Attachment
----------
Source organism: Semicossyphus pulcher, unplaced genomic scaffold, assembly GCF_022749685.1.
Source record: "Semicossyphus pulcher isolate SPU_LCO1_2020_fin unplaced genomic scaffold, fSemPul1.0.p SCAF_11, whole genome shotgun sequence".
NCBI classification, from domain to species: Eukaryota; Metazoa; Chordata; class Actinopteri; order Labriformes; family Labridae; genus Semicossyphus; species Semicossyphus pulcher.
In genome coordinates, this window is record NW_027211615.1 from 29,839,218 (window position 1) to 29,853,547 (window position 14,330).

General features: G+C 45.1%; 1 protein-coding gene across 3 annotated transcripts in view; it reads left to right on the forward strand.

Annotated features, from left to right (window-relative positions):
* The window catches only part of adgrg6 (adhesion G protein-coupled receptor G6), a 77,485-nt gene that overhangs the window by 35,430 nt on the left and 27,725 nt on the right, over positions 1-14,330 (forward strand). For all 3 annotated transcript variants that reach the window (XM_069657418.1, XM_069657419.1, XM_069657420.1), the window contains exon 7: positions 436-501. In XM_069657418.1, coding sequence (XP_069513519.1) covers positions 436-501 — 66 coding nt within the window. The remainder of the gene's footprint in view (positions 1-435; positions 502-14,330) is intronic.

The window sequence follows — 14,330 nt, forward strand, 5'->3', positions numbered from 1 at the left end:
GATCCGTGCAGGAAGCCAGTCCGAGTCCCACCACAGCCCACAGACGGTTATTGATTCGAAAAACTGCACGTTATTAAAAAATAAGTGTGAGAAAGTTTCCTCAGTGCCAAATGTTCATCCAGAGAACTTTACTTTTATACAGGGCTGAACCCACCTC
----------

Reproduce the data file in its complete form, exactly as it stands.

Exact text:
Source organism: Semicossyphus pulcher, unplaced genomic scaffold, assembly GCF_022749685.1.
Source record: "Semicossyphus pulcher isolate SPU_LCO1_2020_fin unplaced genomic scaffold, fSemPul1.0.p SCAF_11, whole genome shotgun sequence".
NCBI classification, from domain to species: Eukaryota; Metazoa; Chordata; class Actinopteri; order Labriformes; family Labridae; genus Semicossyphus; species Semicossyphus pulcher.
In genome coordinates, this window is record NW_027211615.1 from 29,839,218 (window position 1) to 29,853,547 (window position 14,330).

General features: G+C 45.1%; 1 protein-coding gene across 3 annotated transcripts in view; it reads left to right on the forward strand.

Annotated features, from left to right (window-relative positions):
* The window catches only part of adgrg6 (adhesion G protein-coupled receptor G6), a 77,485-nt gene that overhangs the window by 35,430 nt on the left and 27,725 nt on the right, over positions 1-14,330 (forward strand). For all 3 annotated transcript variants that reach the window (XM_069657418.1, XM_069657419.1, XM_069657420.1), the window contains exon 7: positions 436-501. In XM_069657418.1, coding sequence (XP_069513519.1) covers positions 436-501 — 66 coding nt within the window. The remainder of the gene's footprint in view (positions 1-435; positions 502-14,330) is intronic.

The window sequence follows — 14,330 nt, forward strand, 5'->3', positions numbered from 1 at the left end:
GATCCGTGCAGGAAGCCAGTCCGAGTCCCACCACAGCCCACAGACGGTTATTGATTCGAAAAACTGCACGTTATTAAAAAATAAGTGTGAGAAAGTTTCCTCAGTGCCAAATGTTCATCCAGAGAACTTTACTTTTATACAGGGCTGAACCCACCTC